It doesn’t take Christopher Columbus to discover America has a toxic and scandalous relationship with high processed and fast foods. One quick drive into any local town, in all 50 states, will reveal several fast food restaurants or dessert shops within a mile from one another. People and children around the entire nation are addicted to sugar which you can find hidden insidiously in almost every food group from salad dressings, canned goods, bread, all the way to candy and restaurant meals. America is known for quick convenience, big portions, cheap costs and delicious taste. Although it may be cheap, what is the real cost of this type of diet? You would think that health is a top priority, but we are only human and lets be honest, the food is just too good to turn down. Why would you choose a celery stick over a juicy cheeseburger? A salad over pizza and wings? What about local veggies over pasta and bread? That answer is perfectly clear: it is hard to make these tough decisions.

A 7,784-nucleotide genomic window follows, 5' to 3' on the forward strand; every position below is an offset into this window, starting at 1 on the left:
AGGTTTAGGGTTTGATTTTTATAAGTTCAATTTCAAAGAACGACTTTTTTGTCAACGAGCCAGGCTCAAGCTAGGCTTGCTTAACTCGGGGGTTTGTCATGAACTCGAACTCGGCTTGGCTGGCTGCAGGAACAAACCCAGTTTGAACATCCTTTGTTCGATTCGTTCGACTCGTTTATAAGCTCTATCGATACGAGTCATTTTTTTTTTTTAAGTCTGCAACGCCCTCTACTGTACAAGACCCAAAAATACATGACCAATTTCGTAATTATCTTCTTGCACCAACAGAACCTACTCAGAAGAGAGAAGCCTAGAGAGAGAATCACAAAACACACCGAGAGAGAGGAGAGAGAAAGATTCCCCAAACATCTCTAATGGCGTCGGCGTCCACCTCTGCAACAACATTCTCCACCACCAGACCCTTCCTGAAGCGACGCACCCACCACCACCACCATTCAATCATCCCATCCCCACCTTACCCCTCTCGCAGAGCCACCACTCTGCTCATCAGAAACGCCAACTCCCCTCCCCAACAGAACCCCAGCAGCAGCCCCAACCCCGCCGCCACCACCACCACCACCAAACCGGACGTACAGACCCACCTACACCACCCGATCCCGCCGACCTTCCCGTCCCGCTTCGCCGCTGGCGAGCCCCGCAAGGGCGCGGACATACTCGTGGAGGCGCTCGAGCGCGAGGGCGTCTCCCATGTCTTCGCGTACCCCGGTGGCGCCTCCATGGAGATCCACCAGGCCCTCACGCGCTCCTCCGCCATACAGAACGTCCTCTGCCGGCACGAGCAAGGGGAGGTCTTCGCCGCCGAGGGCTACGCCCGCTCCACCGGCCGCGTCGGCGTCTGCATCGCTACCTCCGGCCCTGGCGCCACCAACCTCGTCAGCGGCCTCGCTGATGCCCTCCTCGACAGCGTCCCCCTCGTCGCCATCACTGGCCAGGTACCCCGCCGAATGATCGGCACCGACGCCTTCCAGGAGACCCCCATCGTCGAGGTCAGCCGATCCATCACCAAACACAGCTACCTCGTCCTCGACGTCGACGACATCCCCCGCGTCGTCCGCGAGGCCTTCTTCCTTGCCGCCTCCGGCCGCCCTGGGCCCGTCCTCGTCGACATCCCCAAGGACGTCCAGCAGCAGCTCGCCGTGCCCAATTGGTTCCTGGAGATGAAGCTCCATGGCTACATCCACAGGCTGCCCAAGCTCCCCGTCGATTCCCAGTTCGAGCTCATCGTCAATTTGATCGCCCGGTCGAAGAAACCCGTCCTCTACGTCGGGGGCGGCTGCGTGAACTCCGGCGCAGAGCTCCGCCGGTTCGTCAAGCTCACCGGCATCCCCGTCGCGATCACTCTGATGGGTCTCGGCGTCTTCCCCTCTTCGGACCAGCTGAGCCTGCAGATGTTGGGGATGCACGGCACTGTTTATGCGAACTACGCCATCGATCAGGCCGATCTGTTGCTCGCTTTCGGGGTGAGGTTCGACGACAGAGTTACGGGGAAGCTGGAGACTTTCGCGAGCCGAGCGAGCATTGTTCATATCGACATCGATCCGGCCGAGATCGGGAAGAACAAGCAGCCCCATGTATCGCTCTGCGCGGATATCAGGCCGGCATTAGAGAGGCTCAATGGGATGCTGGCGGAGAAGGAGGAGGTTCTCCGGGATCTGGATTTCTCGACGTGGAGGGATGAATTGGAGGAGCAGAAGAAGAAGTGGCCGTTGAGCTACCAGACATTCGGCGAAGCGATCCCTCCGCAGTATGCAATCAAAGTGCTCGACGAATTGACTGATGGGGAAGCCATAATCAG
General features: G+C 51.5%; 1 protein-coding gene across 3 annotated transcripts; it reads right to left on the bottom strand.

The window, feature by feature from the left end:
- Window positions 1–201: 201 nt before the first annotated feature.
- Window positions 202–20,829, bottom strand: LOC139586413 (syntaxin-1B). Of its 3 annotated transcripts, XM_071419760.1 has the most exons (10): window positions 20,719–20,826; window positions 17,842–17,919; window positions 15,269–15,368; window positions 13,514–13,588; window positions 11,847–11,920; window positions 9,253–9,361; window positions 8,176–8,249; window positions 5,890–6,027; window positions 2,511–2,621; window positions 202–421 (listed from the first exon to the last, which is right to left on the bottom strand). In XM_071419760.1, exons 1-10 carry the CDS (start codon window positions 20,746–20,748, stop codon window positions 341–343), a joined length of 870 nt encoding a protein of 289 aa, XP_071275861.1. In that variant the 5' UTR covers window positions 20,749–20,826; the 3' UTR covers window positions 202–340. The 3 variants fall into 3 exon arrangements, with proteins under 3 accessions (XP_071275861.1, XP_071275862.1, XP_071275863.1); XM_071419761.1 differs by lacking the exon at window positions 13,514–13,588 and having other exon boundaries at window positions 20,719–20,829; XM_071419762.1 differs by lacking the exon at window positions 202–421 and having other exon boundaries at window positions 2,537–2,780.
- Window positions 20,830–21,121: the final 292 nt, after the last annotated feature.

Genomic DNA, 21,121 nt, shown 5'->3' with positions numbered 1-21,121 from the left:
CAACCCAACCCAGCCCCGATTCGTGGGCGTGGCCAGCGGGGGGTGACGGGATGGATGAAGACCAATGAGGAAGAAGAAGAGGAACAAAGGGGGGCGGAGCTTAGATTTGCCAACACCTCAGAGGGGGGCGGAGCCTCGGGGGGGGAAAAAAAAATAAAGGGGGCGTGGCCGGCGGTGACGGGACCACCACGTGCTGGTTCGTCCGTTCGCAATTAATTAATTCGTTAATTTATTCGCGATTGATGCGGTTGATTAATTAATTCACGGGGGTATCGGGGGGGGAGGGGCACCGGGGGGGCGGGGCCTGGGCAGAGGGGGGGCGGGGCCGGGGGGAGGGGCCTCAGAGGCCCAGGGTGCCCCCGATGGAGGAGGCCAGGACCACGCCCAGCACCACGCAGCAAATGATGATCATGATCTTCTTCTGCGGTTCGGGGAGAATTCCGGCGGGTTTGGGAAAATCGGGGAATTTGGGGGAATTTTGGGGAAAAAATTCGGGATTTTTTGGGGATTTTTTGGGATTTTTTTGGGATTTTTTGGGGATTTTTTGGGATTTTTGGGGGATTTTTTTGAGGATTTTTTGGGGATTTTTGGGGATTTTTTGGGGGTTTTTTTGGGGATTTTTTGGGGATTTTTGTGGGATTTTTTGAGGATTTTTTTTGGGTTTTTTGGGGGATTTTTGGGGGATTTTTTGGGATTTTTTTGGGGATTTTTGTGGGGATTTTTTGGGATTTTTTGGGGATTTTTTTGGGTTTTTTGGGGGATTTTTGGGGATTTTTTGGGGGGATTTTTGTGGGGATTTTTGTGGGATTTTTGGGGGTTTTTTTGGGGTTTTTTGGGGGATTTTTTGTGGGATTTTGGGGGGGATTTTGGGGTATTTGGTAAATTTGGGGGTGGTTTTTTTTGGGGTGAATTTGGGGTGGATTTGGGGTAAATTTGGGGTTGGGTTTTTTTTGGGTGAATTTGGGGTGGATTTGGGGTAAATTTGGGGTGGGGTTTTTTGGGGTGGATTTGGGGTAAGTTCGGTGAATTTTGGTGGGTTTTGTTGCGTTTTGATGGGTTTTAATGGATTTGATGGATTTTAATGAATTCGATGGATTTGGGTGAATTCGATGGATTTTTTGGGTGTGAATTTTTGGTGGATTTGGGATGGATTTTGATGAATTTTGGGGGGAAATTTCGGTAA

So, what really happens if we fail to play our role in sustaining a healthy diet for our microbes? If our gut bacteria does not receive the quality of food that is necessary for them to thrive, it starts a war in the lining of our stomach. This war is similar to the ever-familiar spiritual war on human life. It’s the battle of good and bad. “The microbiome consists of microbes that are both helpful and potentially harmful. Most are symbiotic (where both the human body and microbiota benefit) and some, in smaller numbers, are pathogenic (promoting disease) (“The Microbiome” 2019). That’s right, there is a diversity of good microbes and bad microbes that coexist in unison inside every one of us. The good microbes help to enable our health and prosperity and the bad ones aim to burn our health to the ground with diseases and chronic inflammation. Like many of us, there is also a third type of microbe that is neutral and can be persuaded by a sort of “peer pressure” from the bad microbes, which can lead them to the disease-promoting side rather quickly if the host consumes a bad diet. It is optimal to maintain a healthy diversity of good and bad microbes so that there is balance in the body. The only control we have in the war of good versus bad microbes is the human diet, which is responsible for feeding the good bacteria, wiping out the bad and keeping all the bacteria diversified. Researchers from the University of Harvard have spent decades observing the microbiome only to concluded that “diet plays a large role in determining what kinds of microbiota live in the colon (“The Microbiome”). In other words, if we don’t have control over our diets, our diets can very easily have control over us.